And the medium truly allows it. We’ve figured out that maybe some of these creative television decisions shouldn’t be made by the showrunner … along with the director … and the writers … and the network … and the studio … and, I guess, Jesus or somebody. Instead, we end up with rad shows like Transparent because a vision that comes from a genius like Jill Soloway driving it really thrives in the medium. It’s a way to make great art that moves people. Because Jill Soloway conceived something she knew would move people. And that’s what art is really about.

Note: I do understand that there are still network heads and studio execs to contend with. But in some of these mediums, I hear of wonderful, magical stories where they hire a creator and give them free reign. This is what I’m talking about. It’s happening. At the very least, I think it’s obvious that not too many people fussed with Lynch’s vision.

In a world where which some of the best filmmakers I know are fighting for scraps to get their films made, thank God for the medium that is pouring money into content. Sure, not all that content is great. Not all of it is designed to last the ages. But some is.

So while I guess it would have been nice to have six seasons and a movie of the original Twin Peaks, I don’t really hear any of the original fans complaining. On TV right now, we get to see creators do what they do best: create. Even if that creator desires us to watch people talk backwards, a woman with a log, and a tree with something that looks like a brain on the top of it.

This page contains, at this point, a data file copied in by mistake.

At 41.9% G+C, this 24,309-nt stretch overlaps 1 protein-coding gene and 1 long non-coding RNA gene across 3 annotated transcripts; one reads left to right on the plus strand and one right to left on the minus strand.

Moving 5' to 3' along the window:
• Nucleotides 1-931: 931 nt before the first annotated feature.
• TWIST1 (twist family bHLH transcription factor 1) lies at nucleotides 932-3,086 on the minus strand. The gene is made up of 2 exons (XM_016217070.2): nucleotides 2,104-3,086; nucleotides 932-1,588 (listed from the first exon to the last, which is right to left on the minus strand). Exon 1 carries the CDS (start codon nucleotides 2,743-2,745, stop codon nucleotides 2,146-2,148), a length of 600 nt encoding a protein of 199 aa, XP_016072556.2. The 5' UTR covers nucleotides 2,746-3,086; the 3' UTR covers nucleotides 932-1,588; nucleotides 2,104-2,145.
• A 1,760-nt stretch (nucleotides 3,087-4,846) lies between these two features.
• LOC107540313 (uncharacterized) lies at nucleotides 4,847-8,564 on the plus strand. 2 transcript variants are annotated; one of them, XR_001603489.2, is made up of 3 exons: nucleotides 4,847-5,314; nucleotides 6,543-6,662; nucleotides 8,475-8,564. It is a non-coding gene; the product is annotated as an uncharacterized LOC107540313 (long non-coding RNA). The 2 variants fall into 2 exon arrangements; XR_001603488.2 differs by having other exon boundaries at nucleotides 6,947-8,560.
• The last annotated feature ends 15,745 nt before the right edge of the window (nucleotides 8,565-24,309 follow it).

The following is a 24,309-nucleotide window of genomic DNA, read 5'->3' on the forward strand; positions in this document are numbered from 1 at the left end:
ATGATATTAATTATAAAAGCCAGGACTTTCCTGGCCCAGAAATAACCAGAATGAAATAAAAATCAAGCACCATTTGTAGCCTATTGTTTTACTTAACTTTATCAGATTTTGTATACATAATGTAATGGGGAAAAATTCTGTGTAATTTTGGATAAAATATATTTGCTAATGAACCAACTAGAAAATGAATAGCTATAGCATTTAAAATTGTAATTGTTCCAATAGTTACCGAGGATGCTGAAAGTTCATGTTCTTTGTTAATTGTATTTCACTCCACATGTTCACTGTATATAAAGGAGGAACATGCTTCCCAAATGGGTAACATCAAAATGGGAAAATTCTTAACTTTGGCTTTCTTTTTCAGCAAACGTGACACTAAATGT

Brea Grant is a filmmaker/actress best known for her roles on Heroes, Dexter, and Friday Night Lights. Her second feature as writer-director, the horror thriller 12 Hour Shift, is out October 2 in theaters and on demand through Magnet Releasing. Her first feature, Best Friends Forever, an apocalyptic road trip movie, premiered at Slamdance in 2013. In 2017, she became a producer on the Emmy-nominated LGBTQ series EastSiders, and in 2018, she wrote and directed an episode of the show. One month after 12 Hour Shift wrapped in Arkansas, Brea starred in the film Lucky, which she also wrote. It is directed by Natasha Kermani (Imitation Girl) and was set to premiere at SXSW 2020 before it was cancelled due to COVID-19. Brea has directed many shorts, including the award-winning Feminist
Campfire Stories and Megan, 26. She has also directed television for the CW and
writes comic books. She continues to act and recently was in Jeremy Gardner’s After
Midnight and just completed shooting Jill Sixx’s The Stylist opposite Najarra